A recent study published in the Journal of the American Geriatrics Society and funded by the University of California suggests there may be a link to poor oral health and dementia.
They did not conclude that poor oral health directly caused dementia, but rather their study revealed that those with good oral health had a lowered incidence of dementia or Alzheimer’s. This suggests that frequent brushing and flossing reduces a person’s risk for developing dementia later in life.
18-year Study Reveals Affluence Doesn’t Hinder Alzheimer’s
Scientists tracked 5,500 elderly people within an 18 year span, from 1992 to 2010, and found that 65 percent of those who reported brushing their teeth less than once a day were more likely to develop signs of dementia than those who reported brushing daily. Most of the study’s participants were well educated and affluent, and ranged in age between 52 and 105 with the average age being 81, and none of them reported dementia at the start of the study. The participants answered questions about their oral hygiene habits and the condition of their teeth, and at the 18-year follow-up, the researchers used medical records, death certificates and interviews to establish that 1,145 participants had been diagnosed with dementia.
Women were more likely than Men to be diagnosed with Dementia
In the study it was determined that women are more likely to have be diagnosed with Alzheimer’s than men. Within the group that reported only brushing their teeth once a day or less, one in 3.7 women was diagnosed with dementia. Among the women who brushed daily, one in 4.5 women was found to have had dementia. Of the men who participated in the study, one in six reported brushing less than once a day. The men who reported neglecting their dental care were 22 percent more likely to develop the disease than those who brushed and flossed daily. It was also found, among the men, that those who did not wear dentures were more likely to have been diagnosed with dementia.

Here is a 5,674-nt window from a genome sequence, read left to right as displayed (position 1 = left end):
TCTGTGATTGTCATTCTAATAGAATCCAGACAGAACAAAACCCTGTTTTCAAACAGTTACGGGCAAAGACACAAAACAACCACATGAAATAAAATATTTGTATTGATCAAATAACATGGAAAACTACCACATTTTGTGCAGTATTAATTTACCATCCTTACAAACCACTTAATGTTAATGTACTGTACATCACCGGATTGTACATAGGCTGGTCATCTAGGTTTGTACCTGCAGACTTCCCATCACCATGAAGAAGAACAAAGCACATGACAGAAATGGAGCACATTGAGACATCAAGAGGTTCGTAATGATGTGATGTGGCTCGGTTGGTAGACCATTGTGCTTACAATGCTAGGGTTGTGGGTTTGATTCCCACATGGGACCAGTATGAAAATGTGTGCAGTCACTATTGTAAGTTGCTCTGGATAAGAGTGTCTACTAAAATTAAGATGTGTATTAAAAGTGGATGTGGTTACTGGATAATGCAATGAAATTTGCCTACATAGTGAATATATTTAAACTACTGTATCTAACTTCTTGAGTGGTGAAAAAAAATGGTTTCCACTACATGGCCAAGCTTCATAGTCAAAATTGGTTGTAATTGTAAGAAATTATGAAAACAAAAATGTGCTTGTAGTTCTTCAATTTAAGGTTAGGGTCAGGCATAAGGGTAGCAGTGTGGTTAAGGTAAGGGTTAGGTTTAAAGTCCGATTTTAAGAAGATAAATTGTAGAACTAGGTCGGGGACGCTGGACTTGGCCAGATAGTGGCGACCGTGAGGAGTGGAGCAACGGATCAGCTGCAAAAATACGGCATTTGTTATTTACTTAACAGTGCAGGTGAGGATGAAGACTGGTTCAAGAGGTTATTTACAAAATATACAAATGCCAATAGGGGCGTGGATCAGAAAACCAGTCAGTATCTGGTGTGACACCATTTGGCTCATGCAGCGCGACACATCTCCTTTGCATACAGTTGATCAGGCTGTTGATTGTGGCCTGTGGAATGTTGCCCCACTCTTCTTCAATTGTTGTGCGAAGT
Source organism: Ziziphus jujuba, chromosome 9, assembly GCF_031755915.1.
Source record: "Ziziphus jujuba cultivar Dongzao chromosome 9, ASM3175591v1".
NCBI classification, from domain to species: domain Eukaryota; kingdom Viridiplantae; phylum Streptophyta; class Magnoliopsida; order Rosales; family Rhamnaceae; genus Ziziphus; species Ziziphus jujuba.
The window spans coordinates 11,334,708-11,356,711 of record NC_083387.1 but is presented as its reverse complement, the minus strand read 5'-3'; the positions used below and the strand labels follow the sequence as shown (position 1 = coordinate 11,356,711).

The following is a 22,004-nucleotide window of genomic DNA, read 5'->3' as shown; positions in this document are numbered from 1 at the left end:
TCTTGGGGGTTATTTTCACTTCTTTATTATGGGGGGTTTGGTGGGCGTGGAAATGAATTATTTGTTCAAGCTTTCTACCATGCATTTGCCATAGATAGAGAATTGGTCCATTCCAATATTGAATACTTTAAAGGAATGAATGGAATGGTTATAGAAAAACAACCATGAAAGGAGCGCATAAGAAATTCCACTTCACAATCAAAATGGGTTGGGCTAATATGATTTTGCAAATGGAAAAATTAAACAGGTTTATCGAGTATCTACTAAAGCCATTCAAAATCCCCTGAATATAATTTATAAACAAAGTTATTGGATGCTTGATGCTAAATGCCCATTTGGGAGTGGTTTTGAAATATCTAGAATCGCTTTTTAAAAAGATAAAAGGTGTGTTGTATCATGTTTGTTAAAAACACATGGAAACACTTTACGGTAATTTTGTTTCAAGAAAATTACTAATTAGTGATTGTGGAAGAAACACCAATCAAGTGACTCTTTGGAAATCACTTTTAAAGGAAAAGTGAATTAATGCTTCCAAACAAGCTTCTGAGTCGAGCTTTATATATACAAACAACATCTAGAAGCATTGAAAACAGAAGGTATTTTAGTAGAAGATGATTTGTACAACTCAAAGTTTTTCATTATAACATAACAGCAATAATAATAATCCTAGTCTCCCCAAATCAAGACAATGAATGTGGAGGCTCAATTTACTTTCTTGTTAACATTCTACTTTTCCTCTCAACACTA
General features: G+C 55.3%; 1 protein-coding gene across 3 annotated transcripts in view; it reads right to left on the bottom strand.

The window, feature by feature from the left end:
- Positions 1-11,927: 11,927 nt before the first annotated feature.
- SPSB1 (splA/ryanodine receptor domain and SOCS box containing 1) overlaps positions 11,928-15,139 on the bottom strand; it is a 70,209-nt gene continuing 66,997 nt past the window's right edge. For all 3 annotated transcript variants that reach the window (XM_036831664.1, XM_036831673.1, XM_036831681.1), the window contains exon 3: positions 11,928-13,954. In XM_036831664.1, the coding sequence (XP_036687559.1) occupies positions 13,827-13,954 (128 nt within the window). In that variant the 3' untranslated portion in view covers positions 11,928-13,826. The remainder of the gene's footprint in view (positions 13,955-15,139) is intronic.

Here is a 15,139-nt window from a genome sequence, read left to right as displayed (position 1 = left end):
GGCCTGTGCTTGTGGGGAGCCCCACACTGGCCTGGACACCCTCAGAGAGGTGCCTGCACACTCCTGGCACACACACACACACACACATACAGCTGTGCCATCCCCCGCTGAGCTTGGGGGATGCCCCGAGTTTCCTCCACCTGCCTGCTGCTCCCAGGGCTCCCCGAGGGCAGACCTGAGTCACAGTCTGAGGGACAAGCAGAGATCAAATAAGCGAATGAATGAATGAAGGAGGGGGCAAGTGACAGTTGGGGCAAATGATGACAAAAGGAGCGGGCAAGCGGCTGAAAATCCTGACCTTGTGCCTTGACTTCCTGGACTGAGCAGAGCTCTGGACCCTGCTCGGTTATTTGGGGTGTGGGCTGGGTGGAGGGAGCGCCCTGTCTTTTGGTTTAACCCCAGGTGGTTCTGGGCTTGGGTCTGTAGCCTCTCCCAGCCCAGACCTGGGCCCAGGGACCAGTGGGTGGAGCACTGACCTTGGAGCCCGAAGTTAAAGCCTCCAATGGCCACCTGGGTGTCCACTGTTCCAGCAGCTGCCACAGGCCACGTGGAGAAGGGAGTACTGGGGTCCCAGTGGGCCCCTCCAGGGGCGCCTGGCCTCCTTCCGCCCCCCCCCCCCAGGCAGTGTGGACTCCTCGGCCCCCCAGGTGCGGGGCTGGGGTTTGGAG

The study did not account for other factors that can have an impact such as head injuries, diet/malnutrition , or genetics, but it certainly does appear that neglecting your oral health may lead to an increased susceptibility to degenerative brain diseases. Call us at Mark W Langberg, DDS, MAGD at 248-356-8790 and find out how we can help keep your mouth healthy and perhaps your brain alert!
Until next time,
Dr. Mark W. Langberg, DDS, MAGD
26206 West 12 Mile Road, Suite 303
Southfield, MI 48034